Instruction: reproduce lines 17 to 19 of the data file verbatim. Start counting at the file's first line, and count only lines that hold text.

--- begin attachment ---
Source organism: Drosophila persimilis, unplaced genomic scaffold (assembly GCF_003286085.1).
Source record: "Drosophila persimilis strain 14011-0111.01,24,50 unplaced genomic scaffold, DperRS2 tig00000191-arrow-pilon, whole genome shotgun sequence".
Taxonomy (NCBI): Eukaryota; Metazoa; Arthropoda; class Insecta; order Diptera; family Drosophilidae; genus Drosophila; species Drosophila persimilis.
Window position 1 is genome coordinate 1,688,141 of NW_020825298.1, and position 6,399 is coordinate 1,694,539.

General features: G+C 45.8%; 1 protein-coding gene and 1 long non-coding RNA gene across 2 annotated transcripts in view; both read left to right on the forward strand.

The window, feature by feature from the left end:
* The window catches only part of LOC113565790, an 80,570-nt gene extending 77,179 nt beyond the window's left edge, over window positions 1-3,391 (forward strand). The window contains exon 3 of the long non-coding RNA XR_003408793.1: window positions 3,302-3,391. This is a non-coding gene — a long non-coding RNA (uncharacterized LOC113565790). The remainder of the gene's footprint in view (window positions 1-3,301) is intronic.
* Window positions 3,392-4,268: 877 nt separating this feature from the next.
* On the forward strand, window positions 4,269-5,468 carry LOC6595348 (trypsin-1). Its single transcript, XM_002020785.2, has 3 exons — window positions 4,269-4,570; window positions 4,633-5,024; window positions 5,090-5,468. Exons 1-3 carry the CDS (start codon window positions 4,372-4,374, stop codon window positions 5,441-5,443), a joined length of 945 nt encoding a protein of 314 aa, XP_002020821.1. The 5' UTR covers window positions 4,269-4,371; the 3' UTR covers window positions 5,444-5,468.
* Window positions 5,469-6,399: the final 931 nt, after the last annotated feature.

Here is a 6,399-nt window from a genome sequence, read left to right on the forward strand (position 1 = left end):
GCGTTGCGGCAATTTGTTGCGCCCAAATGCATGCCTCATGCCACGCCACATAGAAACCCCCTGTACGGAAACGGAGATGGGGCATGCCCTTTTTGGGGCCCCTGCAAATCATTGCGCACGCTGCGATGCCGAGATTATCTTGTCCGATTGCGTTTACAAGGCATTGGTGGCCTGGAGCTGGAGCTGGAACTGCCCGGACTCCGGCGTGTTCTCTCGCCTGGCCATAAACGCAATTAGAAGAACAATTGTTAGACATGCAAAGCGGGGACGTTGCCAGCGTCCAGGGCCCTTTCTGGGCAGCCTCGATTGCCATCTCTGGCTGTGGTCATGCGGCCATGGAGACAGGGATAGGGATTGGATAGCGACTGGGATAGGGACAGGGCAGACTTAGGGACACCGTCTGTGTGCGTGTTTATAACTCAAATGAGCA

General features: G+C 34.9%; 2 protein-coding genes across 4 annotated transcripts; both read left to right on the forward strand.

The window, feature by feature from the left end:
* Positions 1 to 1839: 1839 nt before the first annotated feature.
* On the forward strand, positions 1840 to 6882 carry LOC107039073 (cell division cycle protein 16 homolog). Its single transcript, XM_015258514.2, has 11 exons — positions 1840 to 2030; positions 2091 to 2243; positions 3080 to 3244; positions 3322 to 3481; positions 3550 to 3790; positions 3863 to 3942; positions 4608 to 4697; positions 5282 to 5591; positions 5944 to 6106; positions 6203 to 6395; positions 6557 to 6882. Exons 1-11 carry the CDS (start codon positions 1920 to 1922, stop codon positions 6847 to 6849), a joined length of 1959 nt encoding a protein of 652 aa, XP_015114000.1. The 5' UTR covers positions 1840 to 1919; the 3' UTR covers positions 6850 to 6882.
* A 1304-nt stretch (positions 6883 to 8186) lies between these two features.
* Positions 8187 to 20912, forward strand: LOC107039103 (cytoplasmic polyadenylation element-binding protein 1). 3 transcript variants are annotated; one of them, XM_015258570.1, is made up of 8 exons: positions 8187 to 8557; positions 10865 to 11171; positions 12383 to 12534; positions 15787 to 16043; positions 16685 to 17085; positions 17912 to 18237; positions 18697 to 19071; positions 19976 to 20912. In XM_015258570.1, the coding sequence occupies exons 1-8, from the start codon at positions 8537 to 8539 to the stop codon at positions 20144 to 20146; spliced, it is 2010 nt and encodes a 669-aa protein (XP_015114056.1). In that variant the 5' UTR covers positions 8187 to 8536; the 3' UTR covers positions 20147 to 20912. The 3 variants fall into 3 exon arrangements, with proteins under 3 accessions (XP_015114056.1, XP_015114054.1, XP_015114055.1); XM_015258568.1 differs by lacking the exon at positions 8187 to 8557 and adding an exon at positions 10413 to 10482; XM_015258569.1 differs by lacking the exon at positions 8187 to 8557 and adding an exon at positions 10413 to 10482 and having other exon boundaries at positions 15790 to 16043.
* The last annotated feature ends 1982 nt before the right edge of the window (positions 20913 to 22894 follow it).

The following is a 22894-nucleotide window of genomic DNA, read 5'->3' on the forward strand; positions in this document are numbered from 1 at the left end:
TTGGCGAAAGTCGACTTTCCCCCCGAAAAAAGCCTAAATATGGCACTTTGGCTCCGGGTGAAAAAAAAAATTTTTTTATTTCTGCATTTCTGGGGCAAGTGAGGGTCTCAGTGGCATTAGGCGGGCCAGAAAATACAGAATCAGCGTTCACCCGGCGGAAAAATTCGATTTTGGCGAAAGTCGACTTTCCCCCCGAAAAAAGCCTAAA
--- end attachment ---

* A 1304-nt stretch (positions 6883 to 8186) lies between these two features.
* Positions 8187 to 20912, forward strand: LOC107039103 (cytoplasmic polyadenylation element-binding protein 1). 3 transcript variants are annotated; one of them, XM_015258570.1, is made up of 8 exons: positions 8187 to 8557; positions 10865 to 11171; positions 12383 to 12534; positions 15787 to 16043; positions 16685 to 17085; positions 17912 to 18237; positions 18697 to 19071; positions 19976 to 20912. In XM_015258570.1, the coding sequence occupies exons 1-8, from the start codon at positions 8537 to 8539 to the stop codon at positions 20144 to 20146; spliced, it is 2010 nt and encodes a 669-aa protein (XP_015114056.1). In that variant the 5' UTR covers positions 8187 to 8536; the 3' UTR covers positions 20147 to 20912. The 3 variants fall into 3 exon arrangements, with proteins under 3 accessions (XP_015114056.1, XP_015114054.1, XP_015114055.1); XM_015258568.1 differs by lacking the exon at positions 8187 to 8557 and adding an exon at positions 10413 to 10482; XM_015258569.1 differs by lacking the exon at positions 8187 to 8557 and adding an exon at positions 10413 to 10482 and having other exon boundaries at positions 15790 to 16043.
* The last annotated feature ends 1982 nt before the right edge of the window (positions 20913 to 22894 follow it).